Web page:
This EP has 4 tracks. The first track, "White Rainbow" is sparse recording, at least most of the way through, with inconsistent percussion, vocals that sound like Brendan Perry from "Dead Can Dance", except with all electronic synths and sounds. The song is sung in a chant style, but with one voice, no harmonies. This sparseness continues most of the way through, but towards the last few minutes, strange electronic noises start to take over the track until it obliterates the drone and vocals that have been dominating the song.

Next is "North" which is comprised of metallic electronic sounds, again quite ambient with a soft rhythm underneath. There is a lot of echo, and you can hear a indiscernible and processed voice that sounds like it is echoing through a dark hallway. No melody here, just experimental and spooky ambience.

"Magenetic North", the third track, is another electronic drone, with varying tones that swirl around. There are subdued, almost whispered, and tuneless vocals. There is no rhythm here, it's just mostly quiet and subdued. The feeling is loneliness and isolation. The best way to experience this is with a good set of headphones, in a darkened room, with your eyes closed. It's also a good time to take a nap, because it goes on for 8 minutes.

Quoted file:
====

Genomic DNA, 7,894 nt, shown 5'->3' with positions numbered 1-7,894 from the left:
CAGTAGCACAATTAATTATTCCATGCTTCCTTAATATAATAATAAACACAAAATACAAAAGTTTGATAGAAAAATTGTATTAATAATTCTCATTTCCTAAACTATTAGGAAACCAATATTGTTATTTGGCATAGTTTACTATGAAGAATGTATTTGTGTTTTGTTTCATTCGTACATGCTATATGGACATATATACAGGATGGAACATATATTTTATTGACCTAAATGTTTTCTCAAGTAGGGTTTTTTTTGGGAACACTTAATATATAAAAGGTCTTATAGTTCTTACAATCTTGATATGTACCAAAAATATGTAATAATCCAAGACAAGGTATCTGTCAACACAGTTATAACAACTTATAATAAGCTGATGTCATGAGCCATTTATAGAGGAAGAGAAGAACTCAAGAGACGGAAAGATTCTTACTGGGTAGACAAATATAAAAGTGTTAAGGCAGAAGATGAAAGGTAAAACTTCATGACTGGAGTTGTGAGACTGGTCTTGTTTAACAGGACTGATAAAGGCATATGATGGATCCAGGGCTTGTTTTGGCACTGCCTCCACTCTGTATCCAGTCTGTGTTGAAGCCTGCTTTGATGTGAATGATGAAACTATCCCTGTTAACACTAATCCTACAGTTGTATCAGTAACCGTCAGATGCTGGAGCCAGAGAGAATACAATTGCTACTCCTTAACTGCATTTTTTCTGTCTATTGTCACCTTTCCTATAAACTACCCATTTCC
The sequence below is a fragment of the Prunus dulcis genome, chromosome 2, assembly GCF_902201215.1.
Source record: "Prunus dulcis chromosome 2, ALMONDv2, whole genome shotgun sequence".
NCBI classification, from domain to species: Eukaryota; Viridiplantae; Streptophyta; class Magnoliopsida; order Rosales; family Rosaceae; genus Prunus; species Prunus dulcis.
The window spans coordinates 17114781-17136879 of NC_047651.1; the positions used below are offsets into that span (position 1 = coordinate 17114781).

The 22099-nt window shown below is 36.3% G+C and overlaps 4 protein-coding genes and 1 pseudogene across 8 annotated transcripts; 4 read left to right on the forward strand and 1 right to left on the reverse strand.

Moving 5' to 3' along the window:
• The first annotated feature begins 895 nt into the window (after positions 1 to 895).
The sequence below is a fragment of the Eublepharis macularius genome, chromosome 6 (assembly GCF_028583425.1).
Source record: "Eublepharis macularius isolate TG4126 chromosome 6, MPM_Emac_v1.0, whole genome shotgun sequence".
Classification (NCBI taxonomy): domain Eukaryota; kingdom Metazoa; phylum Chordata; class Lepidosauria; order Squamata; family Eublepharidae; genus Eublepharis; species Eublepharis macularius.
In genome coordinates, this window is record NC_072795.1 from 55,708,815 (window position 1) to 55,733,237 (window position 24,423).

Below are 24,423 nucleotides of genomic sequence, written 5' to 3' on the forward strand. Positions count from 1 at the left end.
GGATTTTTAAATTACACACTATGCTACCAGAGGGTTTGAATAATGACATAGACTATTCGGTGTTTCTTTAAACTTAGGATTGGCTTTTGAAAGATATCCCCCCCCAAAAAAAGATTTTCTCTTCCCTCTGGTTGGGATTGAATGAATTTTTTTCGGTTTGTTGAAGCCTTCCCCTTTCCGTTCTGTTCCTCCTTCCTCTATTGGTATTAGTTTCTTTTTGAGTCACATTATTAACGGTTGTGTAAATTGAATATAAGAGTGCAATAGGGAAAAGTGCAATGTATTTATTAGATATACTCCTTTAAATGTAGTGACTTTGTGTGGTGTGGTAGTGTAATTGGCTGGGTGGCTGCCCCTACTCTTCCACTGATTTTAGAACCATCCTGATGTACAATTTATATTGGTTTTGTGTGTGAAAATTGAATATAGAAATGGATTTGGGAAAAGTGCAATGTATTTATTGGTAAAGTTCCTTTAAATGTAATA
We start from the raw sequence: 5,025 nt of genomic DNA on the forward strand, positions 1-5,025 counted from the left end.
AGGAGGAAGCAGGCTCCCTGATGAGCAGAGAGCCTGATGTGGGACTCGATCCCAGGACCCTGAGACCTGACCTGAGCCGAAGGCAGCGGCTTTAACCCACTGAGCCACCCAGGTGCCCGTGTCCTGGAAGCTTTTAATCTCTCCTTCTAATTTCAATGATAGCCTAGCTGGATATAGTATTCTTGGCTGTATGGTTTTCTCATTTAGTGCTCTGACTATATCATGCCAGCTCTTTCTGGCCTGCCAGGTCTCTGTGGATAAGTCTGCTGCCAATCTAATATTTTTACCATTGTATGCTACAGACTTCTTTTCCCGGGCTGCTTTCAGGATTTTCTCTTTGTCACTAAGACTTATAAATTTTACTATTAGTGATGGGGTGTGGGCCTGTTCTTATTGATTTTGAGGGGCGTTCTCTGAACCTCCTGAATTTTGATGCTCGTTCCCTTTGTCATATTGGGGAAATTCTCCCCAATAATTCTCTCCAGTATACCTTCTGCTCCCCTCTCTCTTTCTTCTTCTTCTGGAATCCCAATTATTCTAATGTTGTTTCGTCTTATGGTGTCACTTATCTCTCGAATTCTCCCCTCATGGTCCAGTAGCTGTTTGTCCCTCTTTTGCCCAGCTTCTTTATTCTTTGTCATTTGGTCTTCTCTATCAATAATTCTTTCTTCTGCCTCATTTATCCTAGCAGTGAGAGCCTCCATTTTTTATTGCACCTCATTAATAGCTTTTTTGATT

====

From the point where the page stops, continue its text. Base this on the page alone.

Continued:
It's not Winter without a Christmas song, so, Coil puts a traditional folk song on as the last track. Titled "Christmas is Now Drawing Near", it is sung and performed by guests "Rosa Mundi". It is a Catholic song, and it sounds like it, with a little Celtic feeling to it. Strings provide a drone like sound while keyboards provide atmosphere, keeping things cold and mostly dark.

Strangely enough, the short EP is very relaxing, even with it's dark and somber tones. It is quite ambient and mostly drone- like, and you almost wish for something a little upbeat, but you don't get it here. It is decent enough for lovers of ambient drone music, and those interested in Electronic Prog might want to try it out. Otherwise, it is not very interesting. As a fan of ambient electronic music that is done well, I really have a hard time getting into this one. You would probably be better off finding the compilation "Moon's Milk" which contains the 4 EPs in this series, as they do work better together than they do separately. Otherwise, this lone EP is only for collectors and fans.

 Radio-Activity [Aka: Radio-Aktivität] by KRAFTWERK album cover Studio Album, 1975
3.16 | 182 ratings

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Radio-Activity [Aka: Radio-Aktivität]
Kraftwerk Progressive Electronic

Review by SonomaComa1999

2 stars REVIEW #12 - "Radio-Aktivitat" by Kraftwerk (1975). 07/28/2018

I have to decided to do a new series of reviews based on this site's random album generator, and this was the first one that came up. Now I admit I had never heard of Kraftwerk prior to stumbling upon this album; I was surprised to see that they have a pretty decent following and are well known (at least in Europe). Receiving almost ubiquitous critical acclaim for pioneering electronic music, this German band which was founded by members Florian Schneider and Ralf Hutter rose out of the city of Dusseldorf during the Cold War, which had split the once proud German nation into two shells of its former self, the capitalist West and the communist East. Prior to the release of their 1975 album "Radio-Aktivitat", they had achieved mainstream commercial success with the album "Autobahn".